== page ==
The meeting was attended by well over a 100 people. Many lakes in the area were represented including: Wollaston, Dickey, Sweets, Steenburg and Limerick. Tempers were high and the first hour-and-a-half were largely unproductive. Most of the attendees opposed the mine. In the end, Pancon did share a high level business plan. It was clear the Pancon CEO thought communication to this point had been better than it really was, e.g. land owners being unaware that their property would be staked, First Nations support (they had not been contacted), etc.. There is a local group led by “Monica Nikopoulos, a nearby landowner on #62, that was driving protest actions, e.g. picketing.
- Pancon is interested in these metals based on the future demand forecast for batteries in electric cars etc.
- The area has 20,000 metres of historical samples that are being used as reference and that have been stored in, Ministry of Energy and Northern Development of Mines (MENDM) in Tweed
- Baseline studies / geological mapping started in June – cutting paths in the forest
- Plan is to drill new targets in Q1/Q2 of 2019 (press release after Wednesday suggests this may now be later?)
- Pancon hired an environmental firm from Lindsay to do the environmental studies (they were hired Sept 6th)
- There are several stages to creating a mine. They are in stage 2 – exploration. Based on work previously done, in my opinion, this stage will not last too long (generically they said exploration could be 3-14 years … I would say 2 due to previous work done)
- Once all paths are cut, additional drilling would occur which would required trenching to start that would allow large equipment to access drilling locations. Over time, the trenches get bigger and bigger. Once this is done, then geophysical work (conductive, magnetic) would be done using airplanes
- Pancon is the prospecting company – they would not be the company doing the mining should it get that far.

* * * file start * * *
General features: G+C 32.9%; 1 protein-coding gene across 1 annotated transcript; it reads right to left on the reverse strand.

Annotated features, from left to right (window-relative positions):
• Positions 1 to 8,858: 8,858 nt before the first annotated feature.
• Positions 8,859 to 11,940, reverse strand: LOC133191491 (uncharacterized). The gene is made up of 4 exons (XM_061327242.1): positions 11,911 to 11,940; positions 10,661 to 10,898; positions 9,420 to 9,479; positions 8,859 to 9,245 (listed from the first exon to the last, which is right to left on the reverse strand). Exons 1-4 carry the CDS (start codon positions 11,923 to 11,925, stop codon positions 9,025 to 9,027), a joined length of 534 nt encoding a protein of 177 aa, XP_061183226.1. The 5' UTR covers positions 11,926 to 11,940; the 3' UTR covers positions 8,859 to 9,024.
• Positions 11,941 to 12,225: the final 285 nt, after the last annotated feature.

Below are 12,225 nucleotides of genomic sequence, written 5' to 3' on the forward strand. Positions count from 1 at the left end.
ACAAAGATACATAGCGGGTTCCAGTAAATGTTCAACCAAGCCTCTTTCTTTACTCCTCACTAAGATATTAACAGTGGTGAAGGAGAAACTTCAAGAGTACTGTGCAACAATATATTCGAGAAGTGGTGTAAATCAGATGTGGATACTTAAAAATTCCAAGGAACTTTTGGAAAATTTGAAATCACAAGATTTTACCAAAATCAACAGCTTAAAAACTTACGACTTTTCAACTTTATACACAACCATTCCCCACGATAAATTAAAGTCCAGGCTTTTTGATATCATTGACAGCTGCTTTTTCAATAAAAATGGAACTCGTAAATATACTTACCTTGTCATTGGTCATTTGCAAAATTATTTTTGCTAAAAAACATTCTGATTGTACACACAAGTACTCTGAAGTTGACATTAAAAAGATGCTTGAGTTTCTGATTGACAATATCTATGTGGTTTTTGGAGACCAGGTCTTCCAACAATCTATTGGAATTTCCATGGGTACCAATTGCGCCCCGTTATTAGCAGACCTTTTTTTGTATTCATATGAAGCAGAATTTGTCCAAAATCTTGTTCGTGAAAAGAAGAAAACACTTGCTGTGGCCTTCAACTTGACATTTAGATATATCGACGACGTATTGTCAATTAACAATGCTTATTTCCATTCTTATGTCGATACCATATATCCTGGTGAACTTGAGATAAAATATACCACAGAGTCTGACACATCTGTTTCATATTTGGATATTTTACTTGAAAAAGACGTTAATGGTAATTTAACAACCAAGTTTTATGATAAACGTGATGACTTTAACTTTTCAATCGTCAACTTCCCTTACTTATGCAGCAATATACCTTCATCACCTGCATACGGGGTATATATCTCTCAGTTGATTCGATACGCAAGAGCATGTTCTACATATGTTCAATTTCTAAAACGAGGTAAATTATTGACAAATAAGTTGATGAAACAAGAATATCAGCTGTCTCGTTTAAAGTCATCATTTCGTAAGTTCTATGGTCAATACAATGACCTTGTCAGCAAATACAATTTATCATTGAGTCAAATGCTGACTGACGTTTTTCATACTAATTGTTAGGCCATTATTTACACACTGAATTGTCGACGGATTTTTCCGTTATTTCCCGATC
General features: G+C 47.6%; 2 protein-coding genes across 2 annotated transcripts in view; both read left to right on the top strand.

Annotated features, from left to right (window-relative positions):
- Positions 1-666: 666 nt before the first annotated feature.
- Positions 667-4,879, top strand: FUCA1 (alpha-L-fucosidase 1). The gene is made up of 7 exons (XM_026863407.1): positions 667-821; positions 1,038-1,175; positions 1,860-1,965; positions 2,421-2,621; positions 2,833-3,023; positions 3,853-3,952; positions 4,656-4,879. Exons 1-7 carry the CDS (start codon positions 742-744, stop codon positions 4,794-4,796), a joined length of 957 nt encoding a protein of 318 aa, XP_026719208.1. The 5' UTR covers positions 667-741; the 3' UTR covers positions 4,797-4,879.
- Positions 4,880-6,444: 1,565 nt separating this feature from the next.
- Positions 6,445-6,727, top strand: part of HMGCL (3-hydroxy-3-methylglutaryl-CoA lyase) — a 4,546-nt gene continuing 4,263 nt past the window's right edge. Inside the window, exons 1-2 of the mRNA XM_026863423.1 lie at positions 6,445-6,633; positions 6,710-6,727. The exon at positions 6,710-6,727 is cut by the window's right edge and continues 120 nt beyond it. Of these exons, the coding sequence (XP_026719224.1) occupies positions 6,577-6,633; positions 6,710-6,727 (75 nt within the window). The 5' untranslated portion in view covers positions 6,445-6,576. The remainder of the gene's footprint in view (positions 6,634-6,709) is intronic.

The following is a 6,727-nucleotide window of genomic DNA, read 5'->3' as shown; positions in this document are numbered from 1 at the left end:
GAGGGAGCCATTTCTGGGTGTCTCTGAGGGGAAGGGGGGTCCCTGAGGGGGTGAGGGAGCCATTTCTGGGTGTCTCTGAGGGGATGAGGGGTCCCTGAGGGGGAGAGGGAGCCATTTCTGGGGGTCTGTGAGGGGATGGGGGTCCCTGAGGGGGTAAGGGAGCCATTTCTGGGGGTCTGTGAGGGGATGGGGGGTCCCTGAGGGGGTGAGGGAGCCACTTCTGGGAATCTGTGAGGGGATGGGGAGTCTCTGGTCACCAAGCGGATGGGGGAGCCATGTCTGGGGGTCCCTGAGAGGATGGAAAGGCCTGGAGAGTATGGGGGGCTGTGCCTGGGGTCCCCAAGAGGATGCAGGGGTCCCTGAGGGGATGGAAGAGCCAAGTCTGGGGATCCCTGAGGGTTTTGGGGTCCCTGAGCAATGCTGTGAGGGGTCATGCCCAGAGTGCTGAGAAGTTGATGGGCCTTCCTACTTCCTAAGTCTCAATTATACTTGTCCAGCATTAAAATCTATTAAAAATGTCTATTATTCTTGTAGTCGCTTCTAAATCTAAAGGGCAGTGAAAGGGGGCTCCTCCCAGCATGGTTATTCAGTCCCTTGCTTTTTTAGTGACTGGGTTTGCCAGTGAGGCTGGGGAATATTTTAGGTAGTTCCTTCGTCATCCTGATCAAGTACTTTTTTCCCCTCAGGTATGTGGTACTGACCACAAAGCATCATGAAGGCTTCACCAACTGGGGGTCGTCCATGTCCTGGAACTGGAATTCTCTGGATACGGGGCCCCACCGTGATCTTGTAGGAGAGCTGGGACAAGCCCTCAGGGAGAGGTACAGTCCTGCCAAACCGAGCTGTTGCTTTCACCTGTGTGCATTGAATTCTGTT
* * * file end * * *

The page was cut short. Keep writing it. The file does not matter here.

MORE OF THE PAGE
- When asked if they knew enough to say whether it would be open pit or underground they said “no”. Their press releases suggest they like this project in part due to the “near surface” metals. They noted that the original, historical plan, had been an underground mine.
A presentation was also made by Ugo LaPointe who works for Mining Watch Canada – a government organization dedicated to ensuring mines are environmentally safe, writing legislation to manage mines, etc.. Key points to consider from his excellent presentation:
- Key risk in the mining phase is management of mining waste. Less than 1% of the ground that would be dug up is actually refined. Mining tailings and very big rocks are left behind. The tailings can be created using water which then has to be managed for toxic waste; e.g. sulphur, heavy metals. Based on the estimates of the amount of copper, nickel and cobalt, this operation would create approximately 5 million tons of waste. The biggest risk in mining is the potential rupturing of dykes built to control that waste which consequently releases toxic waste into the local environment. Downstream dykes are safer but often companies use upstream dykes as they are cheaper. If there are dry tailings, then the issue becomes dust.
- Blasting during mining can change current watersheds by moving underwater aquifers. Currently the watershed in the area flows into Nicolson Creek which then feeds into Dickey Lake.
- If open pit, blasting can be felt for up to 2 to 5 km away. You can also hear the process for miles given the correct conditions, e.g. calm night. Ugo LaPointe does not believe legislation is currently sufficient in Ontario for managing these concerns of open pit mines near people.
- Residents need to consider the financial health of the companies involved. Will they have the funds to do the right thing?
- Pancon is currently trading at 6 to 7 cents per share. They are a small junior company worth less than $10 million and have a $22 million deficit. They would need investors.
- One key question people should ask themselves as they consider whether or not they support this potential mine is: Is this the right place in Ontario to put a mine? Is it the right place to put an open pit mine should that be the decision made?
- Should the local people decide to oppose the mine, there are 3 approaches:
- Political – MENDM could deny and/or revoke permits
- Legal – unite to hire a legal firm. Hooks: property rights, charter of rights, endangered species, First Nation rights
- Corporate & Shareholders: send letters to investor community. Buy shares in the company so you have rights to attend Annual General Meetings etc.